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Film Stars Don’t Die in Liverpool [15] Sun. 18th Feb 5:35pm

Hollywood actress Gloria Grahame finds romance and happiness with a younger man, but her life changes forever when she is diagnosed with breast cancer in the 1970s.

It’s a classy weepy with some killer dialogue, but Bening is the big sell here. Given one of the juiciest roles of her career, she makes every moment count. Full review Olly Richards, Empire.
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The Party [15], Sun. 21st Jan, 2018

Janet (Kristin Scott Thomas) has just been appointed to a key ministerial position in the shadow cabinet – the crowning achievement of her political career. She and her husband Bill (Timothy Spall) plan to celebrate this with a few close friends. As the guests arrive at their home in London the party takes an unexpected turn when Bill suddenly makes some explosive revelations that take everyone present by surprise. Love, friendships and political convictions are soon called into question in this hilarious comedy of tragic proportions. From acclaimed British filmmaker Sally Potter and featuring a star studded cast that includes Patricia Clarkson, Bruno Ganz, Cherry Jones, Emily Mortimer, Cillian Murphy, Kristin Scott Thomas, and Timothy Spall, this witty, sharp and very funny new comedy will be a unmissable date for everyone’s diary.

A sharp-edged, claustrophobic parlour piece that puts the boot into middle-class mores.

Phil De Semlyen, Empire

 

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The Other Side of Hope [15], Sun, 17, Dec. 2017

A poke-playing restauranteur and former travelling salesman befriends a group of refugees newly arrived to Finland.  Sunday 17th December, 2017.  Film begins showing at 6.00pm prompt.

Finland’s master of deadpan comedy, Aki Kaurismäki (Lights in the Dusk, Le Havre), returns with The Other Side of Hope, the story of an unlikely friendship between a Syrian asylum seeker and an elderly Finnish restaurant owner. Worthy winner of the 2017 Berlin Silver Bear for Best Director, it’s a beautiful, timely film from one of the world’s leading auteurs. Curzon Artifical Eye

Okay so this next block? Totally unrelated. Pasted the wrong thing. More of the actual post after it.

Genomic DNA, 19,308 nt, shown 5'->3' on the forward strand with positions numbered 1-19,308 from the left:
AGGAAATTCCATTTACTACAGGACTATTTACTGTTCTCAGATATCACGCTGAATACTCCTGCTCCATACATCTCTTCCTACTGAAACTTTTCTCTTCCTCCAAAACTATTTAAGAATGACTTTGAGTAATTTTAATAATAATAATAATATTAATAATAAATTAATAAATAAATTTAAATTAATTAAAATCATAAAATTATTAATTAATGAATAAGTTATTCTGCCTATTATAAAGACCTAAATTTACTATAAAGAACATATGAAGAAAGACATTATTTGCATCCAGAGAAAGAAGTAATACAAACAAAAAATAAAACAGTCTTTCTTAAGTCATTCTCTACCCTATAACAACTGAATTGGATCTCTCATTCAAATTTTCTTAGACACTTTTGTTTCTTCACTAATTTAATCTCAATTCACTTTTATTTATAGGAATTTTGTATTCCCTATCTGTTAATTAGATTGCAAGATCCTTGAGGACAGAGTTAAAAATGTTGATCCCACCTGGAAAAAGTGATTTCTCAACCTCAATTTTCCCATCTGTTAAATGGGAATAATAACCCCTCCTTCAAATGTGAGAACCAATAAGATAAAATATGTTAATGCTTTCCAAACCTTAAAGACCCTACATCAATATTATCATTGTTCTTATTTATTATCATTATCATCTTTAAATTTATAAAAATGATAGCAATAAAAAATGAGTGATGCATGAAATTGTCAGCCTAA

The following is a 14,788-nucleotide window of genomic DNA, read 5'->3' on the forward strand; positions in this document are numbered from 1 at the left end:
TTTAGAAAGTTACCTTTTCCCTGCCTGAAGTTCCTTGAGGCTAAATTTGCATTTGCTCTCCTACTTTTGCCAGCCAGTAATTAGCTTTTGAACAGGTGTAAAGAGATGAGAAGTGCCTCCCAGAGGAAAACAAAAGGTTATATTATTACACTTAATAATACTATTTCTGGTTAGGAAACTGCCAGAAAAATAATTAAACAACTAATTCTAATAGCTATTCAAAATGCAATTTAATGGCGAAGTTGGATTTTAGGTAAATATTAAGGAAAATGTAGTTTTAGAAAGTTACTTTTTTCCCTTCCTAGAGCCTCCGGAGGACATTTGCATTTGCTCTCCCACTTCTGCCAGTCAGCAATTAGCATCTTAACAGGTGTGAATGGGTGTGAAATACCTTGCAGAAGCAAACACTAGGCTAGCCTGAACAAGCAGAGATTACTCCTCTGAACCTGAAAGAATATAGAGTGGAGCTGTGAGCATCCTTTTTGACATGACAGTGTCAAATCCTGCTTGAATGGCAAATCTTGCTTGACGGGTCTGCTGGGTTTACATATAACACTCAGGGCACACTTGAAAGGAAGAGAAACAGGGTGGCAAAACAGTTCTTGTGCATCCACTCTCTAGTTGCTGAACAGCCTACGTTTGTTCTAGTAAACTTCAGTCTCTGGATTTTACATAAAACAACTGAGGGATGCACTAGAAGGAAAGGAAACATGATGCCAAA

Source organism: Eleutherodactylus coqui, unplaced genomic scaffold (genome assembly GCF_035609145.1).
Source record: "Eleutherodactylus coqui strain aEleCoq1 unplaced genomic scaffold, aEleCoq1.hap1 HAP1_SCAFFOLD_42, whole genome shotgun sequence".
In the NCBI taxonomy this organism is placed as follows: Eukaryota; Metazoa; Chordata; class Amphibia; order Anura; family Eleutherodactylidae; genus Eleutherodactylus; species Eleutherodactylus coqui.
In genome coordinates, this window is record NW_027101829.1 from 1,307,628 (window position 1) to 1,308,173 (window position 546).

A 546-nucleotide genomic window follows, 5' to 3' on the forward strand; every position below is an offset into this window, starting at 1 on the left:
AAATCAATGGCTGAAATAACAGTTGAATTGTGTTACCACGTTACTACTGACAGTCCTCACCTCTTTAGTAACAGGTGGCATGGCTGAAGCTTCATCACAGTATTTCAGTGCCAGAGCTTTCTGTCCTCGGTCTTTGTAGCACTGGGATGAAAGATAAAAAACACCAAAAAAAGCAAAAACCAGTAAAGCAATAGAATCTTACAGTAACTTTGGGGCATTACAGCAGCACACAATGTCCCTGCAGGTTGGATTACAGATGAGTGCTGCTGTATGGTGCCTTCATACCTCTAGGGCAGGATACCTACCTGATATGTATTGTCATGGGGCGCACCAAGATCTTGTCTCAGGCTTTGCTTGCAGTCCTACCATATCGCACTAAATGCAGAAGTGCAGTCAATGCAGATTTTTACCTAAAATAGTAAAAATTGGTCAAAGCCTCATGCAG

Maverick as ever but fully engaged with the modern world, Kaurismäki dials back his trademark absurdism with a wry allegory of human struggle, empathy and connection. Phil de Semiyen, Empire

Gods Own Country [15]

Spring. Yorkshire. Young farmer johnny Saxby numbs his daily frustrations with binge drinking and casual sex, until the arrival of a Romanian worker for lambing season ignites an intense relationship that sets Johnny on a new path.  Locations in and round Keighley.  Sunday 19th October 2017, screening begins at 6:00pm prompt.

Francis Lee’s tender, impressive debut. Wendy Ide, The Guardian

The Shack

Sam Worthington plays the father of a missing girl who is suspected to have been murdered. 

He receives a letter which is an invitation from God, to come visit The Shack. 

Written as a contemplation about the writers feelings towards God, the book went on to sell millions. I’ve read it too and it’s a good adaptation. Sure it’s a little sappy but I also think it’s a profoundly thoughtful story. If the story speaks to you at all then I’d recommend it. 

Mindhorn

Julian Barratt plays TV actor Richard Thorncroft, whose popular detective series MINDHORN was a staple of entertainment some years back. The man who had a bionic eye which could see the truth.